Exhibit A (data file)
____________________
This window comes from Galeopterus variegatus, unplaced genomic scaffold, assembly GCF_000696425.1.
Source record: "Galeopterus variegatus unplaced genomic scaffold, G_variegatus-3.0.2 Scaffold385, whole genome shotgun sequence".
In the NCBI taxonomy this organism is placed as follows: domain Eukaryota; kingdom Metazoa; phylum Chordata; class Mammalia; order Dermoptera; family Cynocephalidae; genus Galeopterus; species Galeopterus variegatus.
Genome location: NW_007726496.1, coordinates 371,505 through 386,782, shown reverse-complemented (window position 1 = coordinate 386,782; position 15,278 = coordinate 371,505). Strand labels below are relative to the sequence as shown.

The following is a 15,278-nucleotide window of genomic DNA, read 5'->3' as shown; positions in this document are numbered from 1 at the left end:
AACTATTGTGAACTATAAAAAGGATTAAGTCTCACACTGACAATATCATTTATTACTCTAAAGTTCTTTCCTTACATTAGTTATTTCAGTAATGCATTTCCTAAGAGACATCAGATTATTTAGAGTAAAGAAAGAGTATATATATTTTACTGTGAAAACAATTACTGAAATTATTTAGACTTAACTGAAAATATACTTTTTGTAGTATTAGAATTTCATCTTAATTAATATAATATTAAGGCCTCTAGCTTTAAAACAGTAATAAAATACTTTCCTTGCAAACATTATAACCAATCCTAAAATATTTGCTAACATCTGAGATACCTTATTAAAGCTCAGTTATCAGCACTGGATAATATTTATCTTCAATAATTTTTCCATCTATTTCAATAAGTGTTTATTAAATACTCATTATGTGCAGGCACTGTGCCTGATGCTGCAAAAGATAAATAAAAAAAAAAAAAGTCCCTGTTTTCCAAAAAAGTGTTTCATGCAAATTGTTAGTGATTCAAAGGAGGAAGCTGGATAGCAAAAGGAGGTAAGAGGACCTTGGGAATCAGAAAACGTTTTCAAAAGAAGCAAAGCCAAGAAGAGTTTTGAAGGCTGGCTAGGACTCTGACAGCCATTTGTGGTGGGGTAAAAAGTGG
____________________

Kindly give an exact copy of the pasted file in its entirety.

This window comes from Galeopterus variegatus, unplaced genomic scaffold, assembly GCF_000696425.1.
Source record: "Galeopterus variegatus unplaced genomic scaffold, G_variegatus-3.0.2 Scaffold385, whole genome shotgun sequence".
In the NCBI taxonomy this organism is placed as follows: domain Eukaryota; kingdom Metazoa; phylum Chordata; class Mammalia; order Dermoptera; family Cynocephalidae; genus Galeopterus; species Galeopterus variegatus.
Genome location: NW_007726496.1, coordinates 371,505 through 386,782, shown reverse-complemented (window position 1 = coordinate 386,782; position 15,278 = coordinate 371,505). Strand labels below are relative to the sequence as shown.

The following is a 15,278-nucleotide window of genomic DNA, read 5'->3' as shown; positions in this document are numbered from 1 at the left end:
AACTATTGTGAACTATAAAAAGGATTAAGTCTCACACTGACAATATCATTTATTACTCTAAAGTTCTTTCCTTACATTAGTTATTTCAGTAATGCATTTCCTAAGAGACATCAGATTATTTAGAGTAAAGAAAGAGTATATATATTTTACTGTGAAAACAATTACTGAAATTATTTAGACTTAACTGAAAATATACTTTTTGTAGTATTAGAATTTCATCTTAATTAATATAATATTAAGGCCTCTAGCTTTAAAACAGTAATAAAATACTTTCCTTGCAAACATTATAACCAATCCTAAAATATTTGCTAACATCTGAGATACCTTATTAAAGCTCAGTTATCAGCACTGGATAATATTTATCTTCAATAATTTTTCCATCTATTTCAATAAGTGTTTATTAAATACTCATTATGTGCAGGCACTGTGCCTGATGCTGCAAAAGATAAATAAAAAAAAAAAAAGTCCCTGTTTTCCAAAAAAGTGTTTCATGCAAATTGTTAGTGATTCAAAGGAGGAAGCTGGATAGCAAAAGGAGGTAAGAGGACCTTGGGAATCAGAAAACGTTTTCAAAAGAAGCAAAGCCAAGAAGAGTTTTGAAGGCTGGCTAGGACTCTGACAGCCATTTGTGGTGGGGTAAAAAGTGG